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Nitric Oxide and Diabetes
Science named Nitric Oxide“Molecule of the Year” in 1992, in 1998 three scientists won the Nobel Prize in Medicine for researching its role in the body
A clear, colorless gas that performs a number of important functions in the body. It seems to play a role in several medical conditions, including septic shock, dementia, and impotence, and it may partially account for the high rate of heart disease seen in people with diabetes. Nitric oxide is considered such an important chemical in the body that the journal Science named it the “Molecule of the Year” in 1992, and in 1998 three scientists won the Nobel Prize in Medicine for researching its role in the body.
Scientists have long been familiar with nitric oxide as a component of car exhaust, cigarette smoke, and air pollution, but it wasn’t until the late 1980’s that researchers discovered that mammal cells also produce the gas and use it to communicate with other cells. Abnormalities in the body’s production of nitric oxide have been implicated in high blood pressure, atherosclerosis (narrowing of the arteries), diabetes, erectile dysfunction, and stroke.
Scientists are furthest along in their understanding of nitric oxide in the area of heart disease. Normally, cells lining the inner wall of blood vessels secrete nitric oxide, which travels to the muscle cells around the blood vessels and causes them to widen, allowing easier blood flow. Impaired nitric oxide production may contribute to constricted blood vessels, high blood pressure (especially in the 90% of cases with no identifiable cause), and atherosclerosis. Scientists now know that nitroglycerin and similar drugs dilate blood vessels and help alleviate angina — temporary chest pain resulting from insufficient oxygen to the heart — because the drugs release nitric oxide. Nitric oxide also keeps blood platelets from clumping together and sticking to the inner walls of arteries, protecting the body from blood clots and atherosclerosis. Researchers are currently looking into drugs called nitric oxide donors that will increase nitric oxide levels in people with heart disease.
Discovery of nitric oxide’s role in the body led to the development of impotence drugs sildenafil (brand name Viagra), vardenafil (Levitra), and tadalafil (Cialis)
Nitric oxide also helps to initiate erections. During sexual stimulation, nerves in the penis release nitric oxide. Nitric oxide converts the chemical GTP to cyclic GMP, which causes the corpora cavernosa — the rods of spongy tissue within the penis — to fill with blood and become erect. Researchers believe that men who smoke and men with diabetes, atherosclerosis, or high blood pressure may have defective nitric oxide production, which can cause impotence. In fact, the discovery of nitric oxide’s role in the body led to the development of the popular impotence drugs sildenafil (brand name Viagra), vardenafil (Levitra), and tadalafil (Cialis). Like nitric oxide, these drugs work by increasing levels of cyclic GMP in the penis.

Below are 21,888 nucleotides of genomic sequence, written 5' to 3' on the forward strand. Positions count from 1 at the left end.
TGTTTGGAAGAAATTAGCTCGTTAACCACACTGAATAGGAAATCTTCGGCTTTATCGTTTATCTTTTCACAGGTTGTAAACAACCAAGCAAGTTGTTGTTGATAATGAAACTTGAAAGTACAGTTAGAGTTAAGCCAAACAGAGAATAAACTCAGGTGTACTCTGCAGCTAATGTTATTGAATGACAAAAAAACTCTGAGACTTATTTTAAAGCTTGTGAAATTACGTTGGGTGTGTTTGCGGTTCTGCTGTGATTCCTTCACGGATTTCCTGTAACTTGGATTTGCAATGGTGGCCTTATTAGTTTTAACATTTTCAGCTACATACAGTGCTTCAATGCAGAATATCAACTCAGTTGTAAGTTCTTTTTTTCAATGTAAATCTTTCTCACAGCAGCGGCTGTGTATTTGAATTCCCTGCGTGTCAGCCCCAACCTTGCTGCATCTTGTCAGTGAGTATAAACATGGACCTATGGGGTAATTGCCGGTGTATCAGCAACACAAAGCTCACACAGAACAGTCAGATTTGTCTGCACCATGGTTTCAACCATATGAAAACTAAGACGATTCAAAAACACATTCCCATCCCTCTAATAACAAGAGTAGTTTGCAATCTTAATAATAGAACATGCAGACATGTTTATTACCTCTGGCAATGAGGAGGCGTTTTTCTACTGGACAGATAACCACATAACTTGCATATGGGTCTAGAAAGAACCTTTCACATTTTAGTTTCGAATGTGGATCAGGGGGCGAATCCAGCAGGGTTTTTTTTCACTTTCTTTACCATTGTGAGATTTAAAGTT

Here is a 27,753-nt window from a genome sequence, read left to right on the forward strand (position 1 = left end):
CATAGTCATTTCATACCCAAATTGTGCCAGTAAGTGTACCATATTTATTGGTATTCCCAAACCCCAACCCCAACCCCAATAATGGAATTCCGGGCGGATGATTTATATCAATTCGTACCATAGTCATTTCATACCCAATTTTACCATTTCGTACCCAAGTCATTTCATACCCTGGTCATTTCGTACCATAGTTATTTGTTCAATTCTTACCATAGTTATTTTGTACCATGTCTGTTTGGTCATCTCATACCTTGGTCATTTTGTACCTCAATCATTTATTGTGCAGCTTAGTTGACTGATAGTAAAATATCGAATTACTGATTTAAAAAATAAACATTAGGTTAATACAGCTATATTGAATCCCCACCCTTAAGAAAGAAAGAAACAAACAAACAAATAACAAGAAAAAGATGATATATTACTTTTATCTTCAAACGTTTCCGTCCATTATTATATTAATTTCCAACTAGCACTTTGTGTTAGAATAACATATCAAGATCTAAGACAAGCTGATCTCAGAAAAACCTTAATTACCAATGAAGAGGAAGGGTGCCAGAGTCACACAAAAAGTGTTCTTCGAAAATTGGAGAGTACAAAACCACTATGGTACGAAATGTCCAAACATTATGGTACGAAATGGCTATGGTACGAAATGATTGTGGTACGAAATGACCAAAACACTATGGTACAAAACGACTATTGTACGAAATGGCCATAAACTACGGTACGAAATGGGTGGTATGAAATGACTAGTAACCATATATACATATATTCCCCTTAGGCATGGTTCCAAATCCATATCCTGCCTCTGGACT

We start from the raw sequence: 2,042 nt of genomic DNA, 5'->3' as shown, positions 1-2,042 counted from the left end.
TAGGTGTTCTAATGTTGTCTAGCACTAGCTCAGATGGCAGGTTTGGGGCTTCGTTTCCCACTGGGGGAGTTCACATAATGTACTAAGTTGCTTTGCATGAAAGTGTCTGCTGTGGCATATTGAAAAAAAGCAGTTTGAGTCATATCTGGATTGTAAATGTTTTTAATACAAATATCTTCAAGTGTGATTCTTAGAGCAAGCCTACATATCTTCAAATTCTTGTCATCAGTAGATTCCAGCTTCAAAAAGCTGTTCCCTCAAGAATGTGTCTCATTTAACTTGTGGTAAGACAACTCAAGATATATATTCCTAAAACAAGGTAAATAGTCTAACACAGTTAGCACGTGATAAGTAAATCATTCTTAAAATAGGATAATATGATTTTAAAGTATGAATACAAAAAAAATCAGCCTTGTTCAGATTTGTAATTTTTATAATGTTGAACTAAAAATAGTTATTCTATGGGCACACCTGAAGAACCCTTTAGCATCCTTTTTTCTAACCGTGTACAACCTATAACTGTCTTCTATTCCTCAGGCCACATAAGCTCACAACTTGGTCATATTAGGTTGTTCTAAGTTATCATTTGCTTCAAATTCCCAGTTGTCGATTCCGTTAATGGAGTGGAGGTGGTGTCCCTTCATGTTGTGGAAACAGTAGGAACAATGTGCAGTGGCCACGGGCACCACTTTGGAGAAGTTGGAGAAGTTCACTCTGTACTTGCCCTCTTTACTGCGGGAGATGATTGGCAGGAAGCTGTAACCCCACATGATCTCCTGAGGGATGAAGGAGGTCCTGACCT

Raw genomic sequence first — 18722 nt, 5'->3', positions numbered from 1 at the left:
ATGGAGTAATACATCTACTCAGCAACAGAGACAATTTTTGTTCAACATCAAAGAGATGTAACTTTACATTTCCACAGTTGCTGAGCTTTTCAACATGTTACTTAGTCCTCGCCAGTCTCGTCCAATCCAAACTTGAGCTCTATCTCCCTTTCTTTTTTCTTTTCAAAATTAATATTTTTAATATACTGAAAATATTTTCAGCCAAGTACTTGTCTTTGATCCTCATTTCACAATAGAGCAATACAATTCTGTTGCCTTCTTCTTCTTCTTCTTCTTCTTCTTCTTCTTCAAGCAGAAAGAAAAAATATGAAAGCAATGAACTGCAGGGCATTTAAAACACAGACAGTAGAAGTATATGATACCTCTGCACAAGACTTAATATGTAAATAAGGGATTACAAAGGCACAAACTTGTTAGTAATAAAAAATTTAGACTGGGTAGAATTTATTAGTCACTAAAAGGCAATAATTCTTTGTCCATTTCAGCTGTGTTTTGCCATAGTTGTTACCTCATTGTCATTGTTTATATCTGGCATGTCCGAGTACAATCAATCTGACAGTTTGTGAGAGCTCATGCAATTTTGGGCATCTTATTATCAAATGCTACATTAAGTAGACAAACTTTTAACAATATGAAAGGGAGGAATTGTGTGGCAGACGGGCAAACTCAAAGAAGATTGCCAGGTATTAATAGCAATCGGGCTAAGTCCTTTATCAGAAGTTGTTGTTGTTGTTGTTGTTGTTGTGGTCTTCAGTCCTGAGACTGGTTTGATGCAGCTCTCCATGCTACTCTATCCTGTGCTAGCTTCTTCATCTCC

However, nitric oxide is not purely a good thing, since too much of it can contribute to severe medical problems. When there is a bloodborne infection, cells of the immune system produce vast amounts of nitric oxide to destroy the pathogen. This dilates blood vessels and can cause blood pressure to plummet — a condition called septic shock, which kills about 100,000 Americans each year. Also, when brain cells are deprived of oxygen during a stroke, they release lots of nitric oxide, which is believed to cause much of the destruction of brain tissue seen in strokes. To treat these attacks, researchers are trying to find ways to selectively inhibit the production of nitric oxide where it is harming the body — without decreasing the overall levels of beneficial nitric oxide. Research into the potential clinical applications of nitric oxide is still in its infancy.
This article was written by Robert S. Dinsmoor, a Contributing Editor of Diabetes Self-Management.
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